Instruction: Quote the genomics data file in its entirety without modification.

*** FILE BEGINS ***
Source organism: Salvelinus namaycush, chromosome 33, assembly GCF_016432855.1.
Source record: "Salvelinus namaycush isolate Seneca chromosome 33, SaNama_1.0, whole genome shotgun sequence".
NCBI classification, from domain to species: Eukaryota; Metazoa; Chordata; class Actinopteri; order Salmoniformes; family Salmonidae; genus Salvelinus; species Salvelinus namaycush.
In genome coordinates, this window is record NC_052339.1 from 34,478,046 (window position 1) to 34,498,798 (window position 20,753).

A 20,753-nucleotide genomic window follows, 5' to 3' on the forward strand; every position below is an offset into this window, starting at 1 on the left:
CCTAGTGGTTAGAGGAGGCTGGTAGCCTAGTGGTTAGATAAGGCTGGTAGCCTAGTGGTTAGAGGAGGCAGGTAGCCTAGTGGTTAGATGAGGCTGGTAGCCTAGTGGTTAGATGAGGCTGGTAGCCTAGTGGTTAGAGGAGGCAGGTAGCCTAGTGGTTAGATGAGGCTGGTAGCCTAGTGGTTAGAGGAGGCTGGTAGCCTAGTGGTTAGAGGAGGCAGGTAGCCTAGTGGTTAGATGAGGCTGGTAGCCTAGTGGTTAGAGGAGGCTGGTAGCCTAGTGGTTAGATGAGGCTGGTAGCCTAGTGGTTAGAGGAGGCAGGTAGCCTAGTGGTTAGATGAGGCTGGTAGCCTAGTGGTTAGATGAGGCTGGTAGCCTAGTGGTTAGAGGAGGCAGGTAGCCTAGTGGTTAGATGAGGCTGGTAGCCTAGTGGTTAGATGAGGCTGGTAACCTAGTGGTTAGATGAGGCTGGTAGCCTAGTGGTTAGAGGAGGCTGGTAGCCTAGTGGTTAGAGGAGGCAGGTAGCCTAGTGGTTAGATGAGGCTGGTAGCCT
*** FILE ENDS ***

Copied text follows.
Source organism: Salvelinus namaycush, chromosome 33, assembly GCF_016432855.1.
Source record: "Salvelinus namaycush isolate Seneca chromosome 33, SaNama_1.0, whole genome shotgun sequence".
NCBI classification, from domain to species: Eukaryota; Metazoa; Chordata; class Actinopteri; order Salmoniformes; family Salmonidae; genus Salvelinus; species Salvelinus namaycush.
In genome coordinates, this window is record NC_052339.1 from 34,478,046 (window position 1) to 34,498,798 (window position 20,753).

A 20,753-nucleotide genomic window follows, 5' to 3' on the forward strand; every position below is an offset into this window, starting at 1 on the left:
CCTAGTGGTTAGAGGAGGCTGGTAGCCTAGTGGTTAGATAAGGCTGGTAGCCTAGTGGTTAGAGGAGGCAGGTAGCCTAGTGGTTAGATGAGGCTGGTAGCCTAGTGGTTAGATGAGGCTGGTAGCCTAGTGGTTAGAGGAGGCAGGTAGCCTAGTGGTTAGATGAGGCTGGTAGCCTAGTGGTTAGAGGAGGCTGGTAGCCTAGTGGTTAGAGGAGGCAGGTAGCCTAGTGGTTAGATGAGGCTGGTAGCCTAGTGGTTAGAGGAGGCTGGTAGCCTAGTGGTTAGATGAGGCTGGTAGCCTAGTGGTTAGAGGAGGCAGGTAGCCTAGTGGTTAGATGAGGCTGGTAGCCTAGTGGTTAGATGAGGCTGGTAGCCTAGTGGTTAGAGGAGGCAGGTAGCCTAGTGGTTAGATGAGGCTGGTAGCCTAGTGGTTAGATGAGGCTGGTAACCTAGTGGTTAGATGAGGCTGGTAGCCTAGTGGTTAGAGGAGGCTGGTAGCCTAGTGGTTAGAGGAGGCAGGTAGCCTAGTGGTTAGATGAGGCTGGTAGCCT